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Sessions will ask for Supreme Court review after federal court upholds Trump travel ban

Last Updated May 25, 2017 7:43 PM EDT

A federal appeals court dealt another blow to President Trump's revised travel ban targeting six Muslim-majority countries on Thursday, siding with groups that say the policy illegally targets Muslims -- and Attorney General Jeff Sessions said he's asking the U.S. Supreme Court to take up the decision. 

The 4th U.S. Circuit Court of Appeals upheld a lower court ruling that blocks the Republican's administration from temporarily suspending new visas for people from Iran, Libya, Somalia, Sudan, Syria and Yemen. So, this latest ruling preserves the status quo. The Richmond, Virginia-based 4th Circuit is the first appeals court to rule on the revised travel ban, which Mr. Trump's administration had hoped would avoid the legal problems that the first version encountered.

"Congress granted the president broad power to deny entry to aliens, but that power is not absolute. It cannot go unchecked when, as here, the president wields it through an executive edict that stands to cause irreparable harm to individuals across this nation," the chief judge of the circuit, Roger L. Gregory wrote.

Shortly after the ruling was released, Sessions said he is seeking a review of the case in the Supreme Court. 

"President Trump's executive order is well within his lawful authority to keep the nation safe," Sessions said in a statement. "The Department of Justice strongly disagrees with the decision of the divided court, which blocks the president's efforts to strengthen this country's national security. As the dissenting judges explained, the executive order is a constitutional exercise of the president's duty to protect our communities from terrorism. The president is not required to admit people from countries that sponsor or shelter terrorism, until he determines that they can be properly vetted and do not pose a security risk to the United States."

"This Department of Justice will continue to vigorously defend the power and duty of the executive branch to protect the people of this country from danger, and will seek review of this case in the United States Supreme Court."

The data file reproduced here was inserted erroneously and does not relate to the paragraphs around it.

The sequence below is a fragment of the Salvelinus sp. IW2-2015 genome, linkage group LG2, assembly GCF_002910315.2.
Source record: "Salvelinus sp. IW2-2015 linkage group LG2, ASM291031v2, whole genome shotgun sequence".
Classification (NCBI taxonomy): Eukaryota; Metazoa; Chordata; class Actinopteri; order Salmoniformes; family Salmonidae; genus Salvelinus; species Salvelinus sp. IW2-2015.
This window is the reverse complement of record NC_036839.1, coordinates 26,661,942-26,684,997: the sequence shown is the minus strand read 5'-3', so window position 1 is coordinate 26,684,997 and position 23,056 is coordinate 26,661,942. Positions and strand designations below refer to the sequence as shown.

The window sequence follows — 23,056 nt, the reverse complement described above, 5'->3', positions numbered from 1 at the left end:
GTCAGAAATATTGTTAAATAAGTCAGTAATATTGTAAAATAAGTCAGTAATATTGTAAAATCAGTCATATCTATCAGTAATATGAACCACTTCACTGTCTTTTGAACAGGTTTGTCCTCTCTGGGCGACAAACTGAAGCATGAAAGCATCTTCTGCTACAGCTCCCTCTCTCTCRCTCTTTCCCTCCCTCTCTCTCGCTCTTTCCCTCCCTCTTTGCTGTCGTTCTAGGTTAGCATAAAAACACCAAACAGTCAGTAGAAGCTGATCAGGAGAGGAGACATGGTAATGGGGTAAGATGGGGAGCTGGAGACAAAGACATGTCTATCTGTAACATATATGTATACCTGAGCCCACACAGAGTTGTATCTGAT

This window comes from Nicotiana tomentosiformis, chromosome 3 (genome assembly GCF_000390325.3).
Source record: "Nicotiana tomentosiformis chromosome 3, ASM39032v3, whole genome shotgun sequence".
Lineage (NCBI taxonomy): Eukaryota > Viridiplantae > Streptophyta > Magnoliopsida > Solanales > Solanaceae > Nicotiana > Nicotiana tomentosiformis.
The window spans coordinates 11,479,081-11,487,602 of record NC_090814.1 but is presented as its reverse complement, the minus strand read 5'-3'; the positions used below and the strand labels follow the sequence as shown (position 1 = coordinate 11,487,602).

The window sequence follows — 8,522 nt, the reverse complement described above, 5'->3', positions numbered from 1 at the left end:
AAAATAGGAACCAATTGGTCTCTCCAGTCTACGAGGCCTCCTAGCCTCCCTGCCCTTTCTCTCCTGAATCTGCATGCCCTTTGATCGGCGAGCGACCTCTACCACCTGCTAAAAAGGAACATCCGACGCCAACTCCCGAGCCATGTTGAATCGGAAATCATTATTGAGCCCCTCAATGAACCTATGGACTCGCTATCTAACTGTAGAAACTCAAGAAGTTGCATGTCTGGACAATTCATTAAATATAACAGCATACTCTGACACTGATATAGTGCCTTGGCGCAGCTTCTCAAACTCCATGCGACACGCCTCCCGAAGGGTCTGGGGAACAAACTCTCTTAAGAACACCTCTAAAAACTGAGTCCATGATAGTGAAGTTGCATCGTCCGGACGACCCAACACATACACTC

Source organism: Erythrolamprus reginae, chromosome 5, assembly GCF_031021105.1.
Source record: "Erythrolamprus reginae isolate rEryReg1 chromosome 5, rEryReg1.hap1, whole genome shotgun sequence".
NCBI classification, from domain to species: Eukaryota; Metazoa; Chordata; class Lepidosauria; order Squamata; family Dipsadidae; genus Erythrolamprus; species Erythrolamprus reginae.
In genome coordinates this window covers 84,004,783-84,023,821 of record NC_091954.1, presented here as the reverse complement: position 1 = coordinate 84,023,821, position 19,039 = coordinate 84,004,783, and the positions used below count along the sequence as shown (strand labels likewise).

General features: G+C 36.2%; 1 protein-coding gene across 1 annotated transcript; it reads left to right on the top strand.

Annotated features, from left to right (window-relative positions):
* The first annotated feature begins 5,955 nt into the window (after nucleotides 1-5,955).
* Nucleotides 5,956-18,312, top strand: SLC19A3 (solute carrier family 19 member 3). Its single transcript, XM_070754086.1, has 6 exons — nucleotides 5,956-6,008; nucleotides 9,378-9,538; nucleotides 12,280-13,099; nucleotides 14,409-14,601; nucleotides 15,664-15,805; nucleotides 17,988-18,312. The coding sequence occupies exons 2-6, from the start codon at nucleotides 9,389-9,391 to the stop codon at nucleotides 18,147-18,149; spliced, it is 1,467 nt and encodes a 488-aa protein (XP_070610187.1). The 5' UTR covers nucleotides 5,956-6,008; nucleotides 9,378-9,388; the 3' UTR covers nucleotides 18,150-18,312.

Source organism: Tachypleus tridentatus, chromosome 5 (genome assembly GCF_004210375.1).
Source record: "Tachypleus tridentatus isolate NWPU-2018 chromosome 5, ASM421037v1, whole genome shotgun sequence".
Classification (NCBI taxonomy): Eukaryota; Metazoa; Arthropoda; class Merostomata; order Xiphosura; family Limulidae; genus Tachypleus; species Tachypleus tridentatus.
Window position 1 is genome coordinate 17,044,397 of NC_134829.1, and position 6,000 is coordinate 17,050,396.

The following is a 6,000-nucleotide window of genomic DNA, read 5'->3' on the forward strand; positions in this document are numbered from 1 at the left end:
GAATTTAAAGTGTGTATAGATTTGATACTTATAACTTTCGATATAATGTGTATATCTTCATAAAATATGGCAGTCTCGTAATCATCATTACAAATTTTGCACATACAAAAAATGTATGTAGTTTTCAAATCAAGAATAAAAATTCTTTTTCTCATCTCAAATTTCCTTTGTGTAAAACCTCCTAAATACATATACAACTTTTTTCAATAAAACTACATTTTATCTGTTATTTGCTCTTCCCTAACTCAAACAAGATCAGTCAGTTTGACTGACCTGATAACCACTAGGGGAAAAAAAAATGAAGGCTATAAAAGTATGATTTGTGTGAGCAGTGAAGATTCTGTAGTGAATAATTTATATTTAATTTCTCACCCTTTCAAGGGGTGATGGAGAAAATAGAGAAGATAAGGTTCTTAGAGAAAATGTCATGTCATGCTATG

Sessions was criticized last month when he expressed outrage that an "island judge" -- a federal judge in Hawaii -- had the ability to block the travel ban in March. That case now rests with the 9th Circuit Court of Appeals in California. 

"We are confident that the president will prevail on appeal and particularly in the Supreme Court, if not the 9th Circuit. So this is a huge matter," Sessions said at the time. 

A central question in the case is whether courts should consider Trump's past statements about wanting to bar Muslims from entering the country.

The federal judge in Maryland who blocked the travel ban cited comments made by Mr. Trump and his aides -- such as outspoken spokesperson Katrina Pierson -- during the campaign and after the election as evidence that the policy was primarily motivated by the religion.

Trump's administration argued that the court should not look beyond the text of the executive order, which doesn't mention religion. The countries were not chosen because they are predominantly Muslim but because they present terrorism risks, the administration says.

Some of the 13 judges on the appeals court that heard arguments earlier this month seemed skeptical of the administration's argument. The judges made their decision this week mostly along party lines. 

"Don't we get to consider what was actually said here and said very explicitly?" said Judge James Wynn Jr., who was appointed by Democratic President Barack Obama.

Other judges worried about using a candidate's word to evaluate a policy's motive.

"Can we look at his college speeches? How about his speeches to businessmen 20 years ago?" said Judge Paul Niemeyer, who was tapped by President George H.W. Bush, a Republican.

Mr. Trump campaigned on putting some sort of Muslim travel ban in place. In the months since taking office, the president has taken a slightly more conciliatory approach. In a unifying speech he gave earlier this week in Saudi Arabia, the president said Muslims have to work together to combat extremism. 

CBS News' Paula Reid contributed to this report.